Seven Durham police employees disciplined for keeping gun parts

jwise@newsobserver.comApril 25, 2014 

Durham Police Chief Jose Lopez press briefing Thursday, April 25, 2014 regarding a DPD internal investigation involving firearms. Harry Lynch, hlynch@newsobserver.com

THE NEWS & OBSERVER

  • Disciplined

    Seven officers were disciplined for violating department policy:

    • Capt. Kevin Cates: 80 hours suspended without pay

    • Lt. George Zeipekkis: 16 hours suspended without pay

    • Sgt. Nicholas Schneider: 24 hours suspended without pay

    • Sgt. Joseph Piatt: 40 hours suspended without pay

    • Officer Christopher Wiesemann: 24 hours suspended without pay

    • Robert Rowley, armorer: 24 hours suspended without pay

    • Reserve Officer William Evans: Written reprimand/suspension from off-duty work for one month

— Seven Durham Police Department employees, including six sworn officers, have been disciplined for keeping parts of confiscated firearms that had been ordered destroyed, Chief Jose Lopez said Friday.

None of the parts were sold, and police personnel never attempted to keep an entire firearm, Lopez said during a 10-minute press conference.

The employees kept the parts for use on their personal or department-issued guns, he said, and all those parts have been returned and destroyed.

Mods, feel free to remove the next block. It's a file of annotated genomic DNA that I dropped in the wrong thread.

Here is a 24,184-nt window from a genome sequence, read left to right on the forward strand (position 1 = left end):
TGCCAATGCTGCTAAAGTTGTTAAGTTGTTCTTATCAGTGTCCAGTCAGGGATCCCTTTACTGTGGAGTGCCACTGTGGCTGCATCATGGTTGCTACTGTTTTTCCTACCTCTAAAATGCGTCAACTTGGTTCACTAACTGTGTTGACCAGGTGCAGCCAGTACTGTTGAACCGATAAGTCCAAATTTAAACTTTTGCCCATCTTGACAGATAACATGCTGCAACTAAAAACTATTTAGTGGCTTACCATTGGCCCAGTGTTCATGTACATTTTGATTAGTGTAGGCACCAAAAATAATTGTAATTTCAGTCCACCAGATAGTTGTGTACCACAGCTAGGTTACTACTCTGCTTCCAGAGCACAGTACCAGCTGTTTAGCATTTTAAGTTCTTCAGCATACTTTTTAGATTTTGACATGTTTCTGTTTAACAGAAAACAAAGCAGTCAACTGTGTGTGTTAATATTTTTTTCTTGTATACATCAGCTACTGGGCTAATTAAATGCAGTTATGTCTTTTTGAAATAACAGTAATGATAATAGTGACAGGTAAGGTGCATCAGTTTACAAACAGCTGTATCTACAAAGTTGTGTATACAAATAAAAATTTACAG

Punishments included suspension from duty without pay for periods of 24 to 80 hours and one written reprimand, the severity depending on the employees’ “level of involvement or authority.”

It was handed down after an internal investigation that began when Lopez learned employees were taking parts from guns.

The incidents happened over two days in early 2013, according to police spokeswoman Kammie Michael, when employees were carrying out court orders issued Jan. 7 and Feb. 22. A total of 2,101 guns were destroyed as a result of the court orders, she said, with only “a very small number” involved in the investigation.

A state law that took effect last September forbids police from destroying usable firearms and requires that they be kept for law-enforcement purposes, donated to a museum or historical society or sold to holders of federal firearms licenses. Police may destroy firearms only if they are unsafe for use.

Lopez said that, before the law change, firearm destruction was standard procedure when the courts no longer needed the weapons or a legitimate owner could not be found. Court orders customarily allowed components to be retained for police department use, and police employees had presumed the order they were working under made the same provision. It did not, Lopez said.

“While the officers had a genuine belief that their actions were appropriate, that belief was mistaken and I expect better judgment from my officers,” he said.

“If they had looked at the court order they wouldn’t have been in the position they are in,” Lopez said.

Most of the weapons involved were handguns. According to Michael, Durham police confiscated 642 firearms in 2012, the latest year for which she had numbers.

Wise: 919-932-2004

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